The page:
• Smaller tolerance between pore pressure and fracture pressure causing narrow pressure margins while drilling (This is the source of either lost circulation or differential sticking of drill pipes);
  • Shallow-water flow hazards due to pressured aquifer sands (This causes significant sand pile up near the well bore and can result in the loss of well and well bore template);
  • Excessive casing programs/small hole at total depth or unable to reach total depth (This can cause improper casing design resulting in unsafe drilling and often, the loss of the well);
  • Slow rate of penetration and incorrect use of bit types combined with excessive bit wear (This causes the well cost to rise and may result in not being able to reach the total planned depth safely).

While the industry has successfully mitigated many of these hazards, a review of the industry reveals that much more work needs to be done in planning a well and ensuring that a full spectrum of available technologies are used properly and effectively. A case in point is the losses due to shallow-water flow (SWF) hazards in deepwater. A 1999 conference on this subject in League City, Texas, sponsored by the MMS, revealed that although the industry was spending about $1.7 million per well in dealing with problems associated with SWF, only about 20 percent of this amount was being spent on pre-drill prediction; the rest is allocated for mitigation after the SWF has happened. This is clearly unacceptable.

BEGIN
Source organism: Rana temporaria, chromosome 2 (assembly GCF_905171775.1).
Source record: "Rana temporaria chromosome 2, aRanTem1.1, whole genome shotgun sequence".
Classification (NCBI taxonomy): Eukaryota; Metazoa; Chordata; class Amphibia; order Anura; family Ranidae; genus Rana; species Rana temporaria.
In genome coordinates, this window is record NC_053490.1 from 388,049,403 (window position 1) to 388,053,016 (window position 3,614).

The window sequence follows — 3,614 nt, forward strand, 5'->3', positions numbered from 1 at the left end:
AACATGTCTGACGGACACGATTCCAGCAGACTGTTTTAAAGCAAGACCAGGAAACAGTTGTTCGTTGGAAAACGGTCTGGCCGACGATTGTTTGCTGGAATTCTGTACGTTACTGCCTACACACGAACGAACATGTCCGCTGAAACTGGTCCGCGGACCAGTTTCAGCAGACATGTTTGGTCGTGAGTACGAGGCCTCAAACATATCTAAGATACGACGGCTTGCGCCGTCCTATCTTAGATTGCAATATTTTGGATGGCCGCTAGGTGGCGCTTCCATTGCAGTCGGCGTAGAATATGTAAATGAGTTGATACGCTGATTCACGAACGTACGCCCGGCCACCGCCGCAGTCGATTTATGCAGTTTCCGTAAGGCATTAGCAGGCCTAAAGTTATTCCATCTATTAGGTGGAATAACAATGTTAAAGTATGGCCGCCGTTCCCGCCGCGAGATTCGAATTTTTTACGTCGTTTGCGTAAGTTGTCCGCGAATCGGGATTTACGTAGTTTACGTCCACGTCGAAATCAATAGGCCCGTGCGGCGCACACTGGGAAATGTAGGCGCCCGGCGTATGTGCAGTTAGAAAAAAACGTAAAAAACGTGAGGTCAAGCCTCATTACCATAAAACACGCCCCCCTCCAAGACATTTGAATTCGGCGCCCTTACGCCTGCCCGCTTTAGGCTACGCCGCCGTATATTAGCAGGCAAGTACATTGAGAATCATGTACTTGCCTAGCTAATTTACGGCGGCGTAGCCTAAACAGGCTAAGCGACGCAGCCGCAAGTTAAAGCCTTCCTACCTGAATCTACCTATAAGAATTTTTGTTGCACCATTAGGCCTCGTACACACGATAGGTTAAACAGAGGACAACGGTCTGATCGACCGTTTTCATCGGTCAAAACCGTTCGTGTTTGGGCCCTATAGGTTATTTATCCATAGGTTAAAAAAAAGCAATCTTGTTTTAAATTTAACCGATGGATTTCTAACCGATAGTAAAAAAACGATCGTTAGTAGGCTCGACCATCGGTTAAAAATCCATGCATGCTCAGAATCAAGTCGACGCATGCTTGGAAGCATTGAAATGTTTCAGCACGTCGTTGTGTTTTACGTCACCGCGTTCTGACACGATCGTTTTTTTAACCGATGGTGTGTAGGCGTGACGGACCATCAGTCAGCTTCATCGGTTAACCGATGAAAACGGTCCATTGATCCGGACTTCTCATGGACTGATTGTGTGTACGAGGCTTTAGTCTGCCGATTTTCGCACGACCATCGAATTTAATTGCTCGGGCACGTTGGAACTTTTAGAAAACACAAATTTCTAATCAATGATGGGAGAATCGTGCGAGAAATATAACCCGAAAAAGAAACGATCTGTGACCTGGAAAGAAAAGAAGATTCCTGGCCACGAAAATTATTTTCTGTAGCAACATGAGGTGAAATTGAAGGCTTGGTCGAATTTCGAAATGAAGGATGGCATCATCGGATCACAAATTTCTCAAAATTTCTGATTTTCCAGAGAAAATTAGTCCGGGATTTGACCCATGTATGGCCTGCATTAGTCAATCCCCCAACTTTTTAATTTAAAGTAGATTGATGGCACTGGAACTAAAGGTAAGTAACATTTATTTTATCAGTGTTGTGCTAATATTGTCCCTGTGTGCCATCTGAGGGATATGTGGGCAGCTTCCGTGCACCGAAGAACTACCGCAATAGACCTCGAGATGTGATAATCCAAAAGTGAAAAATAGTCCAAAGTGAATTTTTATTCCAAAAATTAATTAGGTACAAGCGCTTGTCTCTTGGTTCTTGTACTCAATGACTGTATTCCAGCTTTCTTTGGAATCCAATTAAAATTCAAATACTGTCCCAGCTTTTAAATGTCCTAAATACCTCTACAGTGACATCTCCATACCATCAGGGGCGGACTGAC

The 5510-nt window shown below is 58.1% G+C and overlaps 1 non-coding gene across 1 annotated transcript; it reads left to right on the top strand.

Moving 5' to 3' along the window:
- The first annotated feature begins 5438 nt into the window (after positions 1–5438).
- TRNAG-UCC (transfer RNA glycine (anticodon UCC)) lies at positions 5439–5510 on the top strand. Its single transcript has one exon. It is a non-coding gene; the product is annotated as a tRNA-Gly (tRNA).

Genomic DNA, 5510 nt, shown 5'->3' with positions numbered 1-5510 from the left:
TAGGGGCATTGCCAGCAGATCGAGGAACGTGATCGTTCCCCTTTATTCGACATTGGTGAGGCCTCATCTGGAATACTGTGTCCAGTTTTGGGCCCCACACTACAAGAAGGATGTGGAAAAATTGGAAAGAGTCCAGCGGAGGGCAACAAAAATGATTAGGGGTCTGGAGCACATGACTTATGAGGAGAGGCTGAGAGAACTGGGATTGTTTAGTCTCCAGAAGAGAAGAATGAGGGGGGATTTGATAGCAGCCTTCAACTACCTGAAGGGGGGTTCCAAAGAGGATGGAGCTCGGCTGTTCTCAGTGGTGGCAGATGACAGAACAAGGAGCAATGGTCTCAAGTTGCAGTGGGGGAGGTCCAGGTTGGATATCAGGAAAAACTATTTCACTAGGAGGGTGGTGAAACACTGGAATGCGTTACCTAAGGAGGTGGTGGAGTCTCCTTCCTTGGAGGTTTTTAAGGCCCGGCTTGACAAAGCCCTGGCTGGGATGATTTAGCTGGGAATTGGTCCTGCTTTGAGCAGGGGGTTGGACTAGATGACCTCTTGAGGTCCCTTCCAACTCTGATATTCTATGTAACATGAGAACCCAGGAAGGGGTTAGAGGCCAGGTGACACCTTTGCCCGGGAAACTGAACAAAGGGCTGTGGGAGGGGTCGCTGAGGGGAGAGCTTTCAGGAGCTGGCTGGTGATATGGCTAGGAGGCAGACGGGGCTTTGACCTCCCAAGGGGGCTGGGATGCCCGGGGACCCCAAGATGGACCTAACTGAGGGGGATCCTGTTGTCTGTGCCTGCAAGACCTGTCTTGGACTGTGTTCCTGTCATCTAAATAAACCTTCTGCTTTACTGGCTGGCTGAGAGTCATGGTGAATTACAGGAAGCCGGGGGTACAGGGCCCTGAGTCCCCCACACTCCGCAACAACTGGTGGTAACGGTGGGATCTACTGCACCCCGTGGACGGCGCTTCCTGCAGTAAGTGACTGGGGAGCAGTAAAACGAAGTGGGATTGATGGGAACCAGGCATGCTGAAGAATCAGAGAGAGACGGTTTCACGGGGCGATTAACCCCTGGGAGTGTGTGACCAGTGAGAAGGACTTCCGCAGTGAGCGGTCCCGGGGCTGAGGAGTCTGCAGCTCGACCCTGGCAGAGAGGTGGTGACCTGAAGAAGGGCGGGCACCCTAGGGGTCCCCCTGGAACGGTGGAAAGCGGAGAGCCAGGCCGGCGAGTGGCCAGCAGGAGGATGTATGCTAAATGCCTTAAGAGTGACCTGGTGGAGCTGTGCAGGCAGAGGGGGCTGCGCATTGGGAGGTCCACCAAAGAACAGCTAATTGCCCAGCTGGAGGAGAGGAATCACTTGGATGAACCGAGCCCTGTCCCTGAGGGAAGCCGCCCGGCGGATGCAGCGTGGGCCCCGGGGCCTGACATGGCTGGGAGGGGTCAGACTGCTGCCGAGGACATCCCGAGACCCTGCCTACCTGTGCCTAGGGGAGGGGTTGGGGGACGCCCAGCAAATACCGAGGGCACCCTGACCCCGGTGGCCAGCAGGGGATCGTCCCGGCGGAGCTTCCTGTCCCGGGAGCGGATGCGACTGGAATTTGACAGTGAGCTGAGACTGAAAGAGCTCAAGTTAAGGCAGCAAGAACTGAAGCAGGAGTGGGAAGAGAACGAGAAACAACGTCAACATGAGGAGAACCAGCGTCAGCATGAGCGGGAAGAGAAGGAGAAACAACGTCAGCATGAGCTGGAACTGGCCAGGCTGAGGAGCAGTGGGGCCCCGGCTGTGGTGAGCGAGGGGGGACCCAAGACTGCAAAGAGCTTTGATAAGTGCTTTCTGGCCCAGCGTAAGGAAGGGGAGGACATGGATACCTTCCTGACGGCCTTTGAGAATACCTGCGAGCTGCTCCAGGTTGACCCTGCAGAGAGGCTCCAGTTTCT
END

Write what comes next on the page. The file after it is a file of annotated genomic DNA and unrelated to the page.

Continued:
In the last decade, drilling in the deepwater has uncovered the hazard due to Shallow Water Flows (SWF) sands in the shallow sediments that are often over-pressured. These zones are generally located between 400 and 2100 m water depths and at depths between the seabed and about 1220 m below the mudline (Huffman and Castagna, 1999). If pore pressures could be determined accurately before drilling, then mud weight could be reduced to the minimum required to balance the formation pressure, and smaller casings and fewer casing runs could be used, resulting in greatly increasing drilling efficiency.

Geopressures are caused by a host of mechanisms as discussed in the literature (Fertl, 1972; Dutta, 1987). Worldwide, it appears that no single mechanism can adequately explain all occurrences of overpressure. In the past it was thought that a major part of overpressure development could be attributed to compaction disequilibrium. It still is. However, with the advent of better geologic models and 3D seismic, contributions to geopressure due to various diagenetic processes are being recognized. There are two important mechanisms: clay dehydration and burial diagenesis of shales (Dutta, 1983; Dutta, 1987; Dutta, 2002; Lahann 1998) and hydrocarbon generation (Hunt et al, 1994). Other suggested mechanisms include late-stage pore pressure generation due to diagenetic phase change of clays, aquathermal pressuring, and hydrocarbon maturation.